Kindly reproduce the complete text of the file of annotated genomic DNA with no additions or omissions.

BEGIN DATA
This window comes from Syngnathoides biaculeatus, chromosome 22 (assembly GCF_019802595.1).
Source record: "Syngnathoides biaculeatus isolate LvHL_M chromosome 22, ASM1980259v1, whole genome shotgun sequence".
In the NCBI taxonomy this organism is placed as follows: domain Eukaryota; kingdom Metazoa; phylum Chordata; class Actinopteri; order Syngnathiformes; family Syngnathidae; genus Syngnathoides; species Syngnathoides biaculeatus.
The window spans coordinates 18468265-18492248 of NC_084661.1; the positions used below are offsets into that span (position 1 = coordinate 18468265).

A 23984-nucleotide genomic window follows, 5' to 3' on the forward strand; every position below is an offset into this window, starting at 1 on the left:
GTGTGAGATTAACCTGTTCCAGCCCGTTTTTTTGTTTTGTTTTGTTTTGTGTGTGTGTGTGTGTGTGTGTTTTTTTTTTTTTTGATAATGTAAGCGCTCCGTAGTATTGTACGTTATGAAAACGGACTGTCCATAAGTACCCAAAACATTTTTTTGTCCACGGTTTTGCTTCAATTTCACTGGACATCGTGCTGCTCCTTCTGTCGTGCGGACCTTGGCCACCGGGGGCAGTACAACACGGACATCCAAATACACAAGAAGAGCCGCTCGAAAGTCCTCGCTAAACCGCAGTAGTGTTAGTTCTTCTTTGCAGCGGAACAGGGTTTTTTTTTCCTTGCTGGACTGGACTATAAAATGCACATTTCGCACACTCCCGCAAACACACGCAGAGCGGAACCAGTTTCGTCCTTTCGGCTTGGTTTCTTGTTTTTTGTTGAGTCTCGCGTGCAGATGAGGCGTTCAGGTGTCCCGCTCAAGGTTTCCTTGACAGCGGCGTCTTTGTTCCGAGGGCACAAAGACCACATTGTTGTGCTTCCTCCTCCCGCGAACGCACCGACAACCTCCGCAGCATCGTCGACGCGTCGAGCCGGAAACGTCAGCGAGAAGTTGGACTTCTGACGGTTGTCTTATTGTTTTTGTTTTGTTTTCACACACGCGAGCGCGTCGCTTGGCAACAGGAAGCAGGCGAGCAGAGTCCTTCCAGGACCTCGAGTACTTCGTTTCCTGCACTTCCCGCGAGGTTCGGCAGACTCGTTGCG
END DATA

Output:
This window comes from Syngnathoides biaculeatus, chromosome 22 (assembly GCF_019802595.1).
Source record: "Syngnathoides biaculeatus isolate LvHL_M chromosome 22, ASM1980259v1, whole genome shotgun sequence".
In the NCBI taxonomy this organism is placed as follows: domain Eukaryota; kingdom Metazoa; phylum Chordata; class Actinopteri; order Syngnathiformes; family Syngnathidae; genus Syngnathoides; species Syngnathoides biaculeatus.
The window spans coordinates 18468265-18492248 of NC_084661.1; the positions used below are offsets into that span (position 1 = coordinate 18468265).

A 23984-nucleotide genomic window follows, 5' to 3' on the forward strand; every position below is an offset into this window, starting at 1 on the left:
GTGTGAGATTAACCTGTTCCAGCCCGTTTTTTTGTTTTGTTTTGTTTTGTGTGTGTGTGTGTGTGTGTGTTTTTTTTTTTTTTGATAATGTAAGCGCTCCGTAGTATTGTACGTTATGAAAACGGACTGTCCATAAGTACCCAAAACATTTTTTTGTCCACGGTTTTGCTTCAATTTCACTGGACATCGTGCTGCTCCTTCTGTCGTGCGGACCTTGGCCACCGGGGGCAGTACAACACGGACATCCAAATACACAAGAAGAGCCGCTCGAAAGTCCTCGCTAAACCGCAGTAGTGTTAGTTCTTCTTTGCAGCGGAACAGGGTTTTTTTTTCCTTGCTGGACTGGACTATAAAATGCACATTTCGCACACTCCCGCAAACACACGCAGAGCGGAACCAGTTTCGTCCTTTCGGCTTGGTTTCTTGTTTTTTGTTGAGTCTCGCGTGCAGATGAGGCGTTCAGGTGTCCCGCTCAAGGTTTCCTTGACAGCGGCGTCTTTGTTCCGAGGGCACAAAGACCACATTGTTGTGCTTCCTCCTCCCGCGAACGCACCGACAACCTCCGCAGCATCGTCGACGCGTCGAGCCGGAAACGTCAGCGAGAAGTTGGACTTCTGACGGTTGTCTTATTGTTTTTGTTTTGTTTTCACACACGCGAGCGCGTCGCTTGGCAACAGGAAGCAGGCGAGCAGAGTCCTTCCAGGACCTCGAGTACTTCGTTTCCTGCACTTCCCGCGAGGTTCGGCAGACTCGTTGCG